Make us your home page

Today’s top headlines delivered to you daily.

(View our Privacy Policy)

Hillsborough challenges state's "turnaround schools" model

TAMPA — Middleton High School gained a reprieve this week after the state Board of Education granted it another year to show progress under a turnaround plan.

The move followed a personal appeal by Hillsborough superintendent MaryEllen Elia, who traveled to Tallahassee on Tuesday to argue the school's case. Had she failed, the school could have faced closure or takeover by a charter or outside management firm.

Elia said Middleton has shown enough improvement to warrant another year under district supervision.

But she said the problem is larger than one school. Under the state's differentiated accountability program, schools that are truly failing are listed right along with improving schools on a state watch-list.

"Middleton was never an F," Elia said. "And right now, if you looked at Franklin Middle School, it has had a C for two years and it would be (at a higher level) if it was judged right now, and yet it's in Intervene status."

Since 2008, both Middleton and Franklin have been on the bottom-ranked "intervene" list under that system, which was launched two years ago to help struggling schools show improvement under federal guidelines. They were joined this fall by F-rated Gibbs High School in St. Petersburg.

Elia said she asked the Board of Education to consider tweaking the program so that improving schools don't get wrongly labeled.

"I'm just saying we're doing really good work, and we have to continue that good work," she said. "But when staffs and schools are working hard, I don't think it's appropriate to categorize them as the worst school in the state. I think that's not true."

Middleton made some improvements on the Florida Comprehensive Assessment Test this spring, such as sophomore reading, while other scores dropped. But principal Owen Young said the school also made gains among low-income and special-needs students, as well as those retaking the FCAT.

"We have seen some gains," Young said. "It's happening. It's just a process."

Department of Education officials said the differentiated accountability system was designed to be rigorous — hard to get into intervene status, and hard to get out. Such schools receive extra money for specialists, but must also follow state guidelines that typically include dismissal of ineffective teachers and administrators.

By making it hard for schools to leave intervene status, the state is "keeping our focus on them until they reach a point where their progress is stable and the risk of backward movement becomes minimal," said spokesman Tom Butler.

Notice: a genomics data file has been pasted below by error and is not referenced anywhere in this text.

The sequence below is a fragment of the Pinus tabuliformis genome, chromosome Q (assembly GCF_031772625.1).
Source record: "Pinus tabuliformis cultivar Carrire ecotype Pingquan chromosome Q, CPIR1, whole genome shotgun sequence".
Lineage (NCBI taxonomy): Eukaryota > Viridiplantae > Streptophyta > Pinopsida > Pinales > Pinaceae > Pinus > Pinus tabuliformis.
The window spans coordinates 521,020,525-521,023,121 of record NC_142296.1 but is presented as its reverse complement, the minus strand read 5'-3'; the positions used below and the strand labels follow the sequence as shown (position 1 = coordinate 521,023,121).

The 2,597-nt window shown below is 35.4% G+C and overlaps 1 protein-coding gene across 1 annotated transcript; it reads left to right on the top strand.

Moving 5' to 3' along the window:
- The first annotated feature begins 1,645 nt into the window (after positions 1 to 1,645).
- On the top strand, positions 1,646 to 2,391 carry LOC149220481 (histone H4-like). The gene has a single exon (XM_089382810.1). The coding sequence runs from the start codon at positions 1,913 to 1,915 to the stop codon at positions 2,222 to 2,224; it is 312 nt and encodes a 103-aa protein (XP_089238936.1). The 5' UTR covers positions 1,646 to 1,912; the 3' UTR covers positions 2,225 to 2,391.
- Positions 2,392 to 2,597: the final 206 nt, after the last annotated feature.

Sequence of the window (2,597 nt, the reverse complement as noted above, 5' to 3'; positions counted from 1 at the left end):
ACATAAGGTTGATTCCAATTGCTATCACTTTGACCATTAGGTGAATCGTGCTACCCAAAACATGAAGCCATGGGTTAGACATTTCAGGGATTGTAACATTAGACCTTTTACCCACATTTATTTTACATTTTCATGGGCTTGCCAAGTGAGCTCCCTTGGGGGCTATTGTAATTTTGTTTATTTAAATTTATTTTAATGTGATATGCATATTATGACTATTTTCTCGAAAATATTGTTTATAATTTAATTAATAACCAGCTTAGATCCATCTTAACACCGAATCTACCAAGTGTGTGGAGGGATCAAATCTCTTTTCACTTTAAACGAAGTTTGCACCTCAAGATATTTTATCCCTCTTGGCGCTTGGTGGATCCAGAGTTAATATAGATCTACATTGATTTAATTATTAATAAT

But some districts have asked the state to find ways of recognizing improvement among schools in the bottom category, he said. "We are taking those recommendations into consideration."

Tom Marshall can be reached at or (813) 226-3400.

Hillsborough challenges state's "turnaround schools" model 09/22/10 [Last modified: Thursday, September 23, 2010 12:11am]
Photo reprints | Article reprints

© 2017 Tampa Bay Times


Join the discussion: Click to view comments, add yours

  1. Trigaux: For Class of 2016, college debt loads favor Florida graduates


    Florida college graduates saddled with student debt: Take heart. The average debt Class of 2016 Florida grads must bear is less than students in most states.

    University of South Florida undergraduates gather at the USF Sun Dome in Tampa for last fall's commencement ceremony. A new survey finds their average student debt upon graduating was $22,276. Statewide, 2016 Florida grads ranked a relatively unencumbered 45th among states, averaging $24,461 in student debt. [Photo Luis Santana | Times]
  2. Romano: One person, one vote is not really accurate when it comes to Florida


    Imagine this:

    Your mail-in ballot for the St. Petersburg mayoral election has just arrived. According to the fine print, if you live on the west side of the city, your ballot will count as one vote. Meanwhile, a ballot in St. Pete's northeast section counts for three votes.

    Pinellas County Supervisor of Elections worker Andrea West adds mail ballots to an inserter Sept. 22 at the Pinellas County Supervisor of Elections Service Center in Largo. (SCOTT KEELER   |   Times)
  3. St. Petersburg will hold first budget hearing tonight

    Local Government

    ST. PETERSBURG — The Sunshine City's new property tax rate looks exactly like its current rate. For the second year in a row, Mayor Rick Kriseman does not plan to ask City Council for a tax hike or a tax cut.

    Mayor Rick Kriseman talks about the state of the city on Tuesday, two days after Hiurricane Irma passed through the state. [EVE EDELHEIT   |   Times]
  4. 'We were lucky': Zephyrhills, Dade City get back to normal after Irma


    Two weeks after Hurricane Irma struck Florida, residents and city officials in eastern Pasco — hit harder than other areas of the county — are moving forward to regain normalcy.

    Edward F. Wood, 70, tugs at a branch to unload a pile of debris he and his wife picked up in their neighborhood, Lakeview in the Hills in Dade City.
  5. After Hurricane Irma, many ask: How safe are shelters?


    NAPLES — Residents of the Naples Estates mobile home park beamed and cheered when President Donald Trump and Gov. Rick Scott strolled amid piles of shredded aluminum three days after Hurricane Irma to buck up residents and hail the work of emergency responders. But almost nobody had anything good to say about …

    The Islamic Society of Tampa Bay Area opened its doors to anyone seeking temporary shelter during Hurricane Irma. Evacuees were housed in the Istaba multipurpose building and was quickly at capacity housing over 500 people. [Saturday, September 9, 2017] [Photo Luis Santana | Times]